From reading your post, I'm not sure whether you were the one conned by the phishing or someone else because I've NEVER heard of a bank demanding clients to go online (no doubt, to the link provided in an e-mail) to reset their passwords (no doubt, by providing their old password in order to change).
What do banks actually do? Tell their customers that they will NEVER e-mail asking them to login to change their password details, they will NEVER phone for username and password details, that they must ALWAYS use their bookmarked link to the bank's website to login, i.e., NEVER click a link in an e-mail. A bank can do no more than that and still provide a service.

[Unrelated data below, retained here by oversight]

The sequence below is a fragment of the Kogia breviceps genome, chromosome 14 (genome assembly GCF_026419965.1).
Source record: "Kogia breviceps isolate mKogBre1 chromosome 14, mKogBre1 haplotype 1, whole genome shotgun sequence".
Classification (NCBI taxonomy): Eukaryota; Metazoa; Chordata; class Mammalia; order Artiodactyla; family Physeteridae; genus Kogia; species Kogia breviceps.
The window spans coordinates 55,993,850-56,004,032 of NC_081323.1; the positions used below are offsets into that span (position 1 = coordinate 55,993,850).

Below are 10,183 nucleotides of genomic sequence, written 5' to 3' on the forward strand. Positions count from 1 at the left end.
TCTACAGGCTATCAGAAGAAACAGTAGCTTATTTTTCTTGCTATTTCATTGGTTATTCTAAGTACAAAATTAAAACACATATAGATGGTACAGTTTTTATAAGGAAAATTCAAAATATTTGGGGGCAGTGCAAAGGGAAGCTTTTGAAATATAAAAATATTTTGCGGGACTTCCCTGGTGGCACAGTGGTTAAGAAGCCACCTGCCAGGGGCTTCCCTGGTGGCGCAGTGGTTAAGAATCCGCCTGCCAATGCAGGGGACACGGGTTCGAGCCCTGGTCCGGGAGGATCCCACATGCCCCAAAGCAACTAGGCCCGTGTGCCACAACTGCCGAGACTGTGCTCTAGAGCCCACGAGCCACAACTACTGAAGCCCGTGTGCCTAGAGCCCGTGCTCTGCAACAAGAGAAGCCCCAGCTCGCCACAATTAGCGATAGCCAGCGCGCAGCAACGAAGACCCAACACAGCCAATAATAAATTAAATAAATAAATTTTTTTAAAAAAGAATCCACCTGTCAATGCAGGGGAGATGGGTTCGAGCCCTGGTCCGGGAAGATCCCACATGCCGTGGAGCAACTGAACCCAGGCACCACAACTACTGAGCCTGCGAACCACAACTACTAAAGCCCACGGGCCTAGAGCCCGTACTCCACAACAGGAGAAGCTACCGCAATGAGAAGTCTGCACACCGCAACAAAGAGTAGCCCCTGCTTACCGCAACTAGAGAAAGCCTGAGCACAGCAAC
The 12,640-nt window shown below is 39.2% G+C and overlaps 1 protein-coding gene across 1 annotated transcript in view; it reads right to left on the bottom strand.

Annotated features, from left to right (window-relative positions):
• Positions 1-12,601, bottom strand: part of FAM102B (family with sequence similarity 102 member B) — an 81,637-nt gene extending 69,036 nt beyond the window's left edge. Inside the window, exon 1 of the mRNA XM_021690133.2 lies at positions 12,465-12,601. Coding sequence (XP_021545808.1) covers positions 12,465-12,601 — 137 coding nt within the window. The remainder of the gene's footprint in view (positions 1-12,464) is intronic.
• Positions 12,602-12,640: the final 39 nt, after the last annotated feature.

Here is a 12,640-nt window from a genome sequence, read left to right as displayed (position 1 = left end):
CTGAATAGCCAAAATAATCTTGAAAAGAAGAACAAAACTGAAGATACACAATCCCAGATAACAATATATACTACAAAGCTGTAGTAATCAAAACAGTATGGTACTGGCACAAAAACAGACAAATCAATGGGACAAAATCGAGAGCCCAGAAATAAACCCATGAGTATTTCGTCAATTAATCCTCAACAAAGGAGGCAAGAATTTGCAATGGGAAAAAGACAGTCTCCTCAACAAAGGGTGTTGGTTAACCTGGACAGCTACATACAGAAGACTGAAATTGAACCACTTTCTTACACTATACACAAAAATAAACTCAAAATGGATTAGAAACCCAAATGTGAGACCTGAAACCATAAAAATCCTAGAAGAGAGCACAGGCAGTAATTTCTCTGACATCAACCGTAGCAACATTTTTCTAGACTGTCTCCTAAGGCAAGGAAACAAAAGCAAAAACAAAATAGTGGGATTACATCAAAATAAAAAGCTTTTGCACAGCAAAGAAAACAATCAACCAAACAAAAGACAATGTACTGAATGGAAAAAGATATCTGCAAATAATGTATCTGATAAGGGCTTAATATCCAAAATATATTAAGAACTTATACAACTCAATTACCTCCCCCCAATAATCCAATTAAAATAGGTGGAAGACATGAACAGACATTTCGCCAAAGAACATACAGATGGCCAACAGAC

In case you missed the PC World article ([Browser Fingerprints: A Big Privacy Threat) and the Electronic Frontier Foundation's article (How Online Tracking Companies Know Most of What You Do Online (and What Social Networks Are Doing to Help Them)) and the EFF has a page to [URL="https://panopticlick.eff.org/"]show what your browser is sending](http://www.pcworld.com/article/192648/browser_fingerprints_a_big_privacy_threat.html) (33 points identify an individual).[/indent]